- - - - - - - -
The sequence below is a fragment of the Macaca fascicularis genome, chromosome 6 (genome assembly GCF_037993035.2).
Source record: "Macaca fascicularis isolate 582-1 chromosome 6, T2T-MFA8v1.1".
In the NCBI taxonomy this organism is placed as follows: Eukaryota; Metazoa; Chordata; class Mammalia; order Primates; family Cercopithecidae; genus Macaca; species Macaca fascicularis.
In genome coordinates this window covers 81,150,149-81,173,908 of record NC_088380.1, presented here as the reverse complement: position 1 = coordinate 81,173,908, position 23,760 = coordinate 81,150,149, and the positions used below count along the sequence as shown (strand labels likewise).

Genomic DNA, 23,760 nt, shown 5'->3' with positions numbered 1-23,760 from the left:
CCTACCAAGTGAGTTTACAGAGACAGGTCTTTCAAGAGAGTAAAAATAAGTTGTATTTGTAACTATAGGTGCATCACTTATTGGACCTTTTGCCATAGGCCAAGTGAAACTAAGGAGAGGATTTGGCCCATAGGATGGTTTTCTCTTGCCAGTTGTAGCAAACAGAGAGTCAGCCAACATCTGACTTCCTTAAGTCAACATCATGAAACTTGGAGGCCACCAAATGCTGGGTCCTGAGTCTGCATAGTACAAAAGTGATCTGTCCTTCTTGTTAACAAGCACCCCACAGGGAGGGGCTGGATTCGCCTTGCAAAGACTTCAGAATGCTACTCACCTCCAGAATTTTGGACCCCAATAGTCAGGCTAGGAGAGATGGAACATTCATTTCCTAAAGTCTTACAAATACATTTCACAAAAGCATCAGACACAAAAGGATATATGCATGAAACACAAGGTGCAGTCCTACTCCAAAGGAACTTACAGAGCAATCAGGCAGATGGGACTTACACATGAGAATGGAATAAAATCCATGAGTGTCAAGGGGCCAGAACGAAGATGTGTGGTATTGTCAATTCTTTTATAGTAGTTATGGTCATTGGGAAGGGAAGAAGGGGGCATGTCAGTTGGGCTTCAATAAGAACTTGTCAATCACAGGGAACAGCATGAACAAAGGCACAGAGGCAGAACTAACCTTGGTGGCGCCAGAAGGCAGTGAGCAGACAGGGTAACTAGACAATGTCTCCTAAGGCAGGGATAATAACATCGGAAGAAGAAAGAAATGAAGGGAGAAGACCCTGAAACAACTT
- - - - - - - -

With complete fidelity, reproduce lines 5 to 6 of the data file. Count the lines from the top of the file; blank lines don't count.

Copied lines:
Genomic DNA, 23,760 nt, shown 5'->3' with positions numbered 1-23,760 from the left:
CCTACCAAGTGAGTTTACAGAGACAGGTCTTTCAAGAGAGTAAAAATAAGTTGTATTTGTAACTATAGGTGCATCACTTATTGGACCTTTTGCCATAGGCCAAGTGAAACTAAGGAGAGGATTTGGCCCATAGGATGGTTTTCTCTTGCCAGTTGTAGCAAACAGAGAGTCAGCCAACATCTGACTTCCTTAAGTCAACATCATGAAACTTGGAGGCCACCAAATGCTGGGTCCTGAGTCTGCATAGTACAAAAGTGATCTGTCCTTCTTGTTAACAAGCACCCCACAGGGAGGGGCTGGATTCGCCTTGCAAAGACTTCAGAATGCTACTCACCTCCAGAATTTTGGACCCCAATAGTCAGGCTAGGAGAGATGGAACATTCATTTCCTAAAGTCTTACAAATACATTTCACAAAAGCATCAGACACAAAAGGATATATGCATGAAACACAAGGTGCAGTCCTACTCCAAAGGAACTTACAGAGCAATCAGGCAGATGGGACTTACACATGAGAATGGAATAAAATCCATGAGTGTCAAGGGGCCAGAACGAAGATGTGTGGTATTGTCAATTCTTTTATAGTAGTTATGGTCATTGGGAAGGGAAGAAGGGGGCATGTCAGTTGGGCTTCAATAAGAACTTGTCAATCACAGGGAACAGCATGAACAAAGGCACAGAGGCAGAACTAACCTTGGTGGCGCCAGAAGGCAGTGAGCAGACAGGGTAACTAGACAATGTCTCCTAAGGCAGGGATAATAACATCGGAAGAAGAAAGAAATGAAGGGAGAAGACCCTGAAACAACTT